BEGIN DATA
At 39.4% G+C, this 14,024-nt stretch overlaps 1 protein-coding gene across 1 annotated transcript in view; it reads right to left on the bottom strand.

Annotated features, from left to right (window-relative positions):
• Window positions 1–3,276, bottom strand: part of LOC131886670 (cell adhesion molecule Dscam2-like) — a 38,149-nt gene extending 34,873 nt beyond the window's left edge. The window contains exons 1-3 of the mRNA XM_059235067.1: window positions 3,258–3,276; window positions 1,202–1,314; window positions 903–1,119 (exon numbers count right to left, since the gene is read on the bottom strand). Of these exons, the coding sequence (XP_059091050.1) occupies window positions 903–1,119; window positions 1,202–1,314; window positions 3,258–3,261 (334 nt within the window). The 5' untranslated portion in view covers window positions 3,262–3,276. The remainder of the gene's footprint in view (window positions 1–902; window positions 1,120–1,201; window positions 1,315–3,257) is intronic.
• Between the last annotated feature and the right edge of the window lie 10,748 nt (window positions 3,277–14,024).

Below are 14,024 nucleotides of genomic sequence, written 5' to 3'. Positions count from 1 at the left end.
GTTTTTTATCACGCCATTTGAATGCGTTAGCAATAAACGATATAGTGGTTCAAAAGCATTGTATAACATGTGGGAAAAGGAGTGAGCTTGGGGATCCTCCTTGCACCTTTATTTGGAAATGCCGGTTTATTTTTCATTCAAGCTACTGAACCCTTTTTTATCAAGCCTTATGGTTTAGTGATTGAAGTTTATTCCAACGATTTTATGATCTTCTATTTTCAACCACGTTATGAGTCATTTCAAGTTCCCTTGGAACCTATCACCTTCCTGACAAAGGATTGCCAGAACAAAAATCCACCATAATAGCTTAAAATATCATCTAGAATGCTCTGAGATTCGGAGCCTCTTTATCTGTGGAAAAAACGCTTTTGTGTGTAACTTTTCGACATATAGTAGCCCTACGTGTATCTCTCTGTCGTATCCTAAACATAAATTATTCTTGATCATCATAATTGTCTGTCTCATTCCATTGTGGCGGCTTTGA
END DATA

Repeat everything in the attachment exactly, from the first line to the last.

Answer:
At 39.4% G+C, this 14,024-nt stretch overlaps 1 protein-coding gene across 1 annotated transcript in view; it reads right to left on the bottom strand.

Annotated features, from left to right (window-relative positions):
• Window positions 1–3,276, bottom strand: part of LOC131886670 (cell adhesion molecule Dscam2-like) — a 38,149-nt gene extending 34,873 nt beyond the window's left edge. The window contains exons 1-3 of the mRNA XM_059235067.1: window positions 3,258–3,276; window positions 1,202–1,314; window positions 903–1,119 (exon numbers count right to left, since the gene is read on the bottom strand). Of these exons, the coding sequence (XP_059091050.1) occupies window positions 903–1,119; window positions 1,202–1,314; window positions 3,258–3,261 (334 nt within the window). The 5' untranslated portion in view covers window positions 3,262–3,276. The remainder of the gene's footprint in view (window positions 1–902; window positions 1,120–1,201; window positions 1,315–3,257) is intronic.
• Between the last annotated feature and the right edge of the window lie 10,748 nt (window positions 3,277–14,024).

Below are 14,024 nucleotides of genomic sequence, written 5' to 3'. Positions count from 1 at the left end.
GTTTTTTATCACGCCATTTGAATGCGTTAGCAATAAACGATATAGTGGTTCAAAAGCATTGTATAACATGTGGGAAAAGGAGTGAGCTTGGGGATCCTCCTTGCACCTTTATTTGGAAATGCCGGTTTATTTTTCATTCAAGCTACTGAACCCTTTTTTATCAAGCCTTATGGTTTAGTGATTGAAGTTTATTCCAACGATTTTATGATCTTCTATTTTCAACCACGTTATGAGTCATTTCAAGTTCCCTTGGAACCTATCACCTTCCTGACAAAGGATTGCCAGAACAAAAATCCACCATAATAGCTTAAAATATCATCTAGAATGCTCTGAGATTCGGAGCCTCTTTATCTGTGGAAAAAACGCTTTTGTGTGTAACTTTTCGACATATAGTAGCCCTACGTGTATCTCTCTGTCGTATCCTAAACATAAATTATTCTTGATCATCATAATTGTCTGTCTCATTCCATTGTGGCGGCTTTGA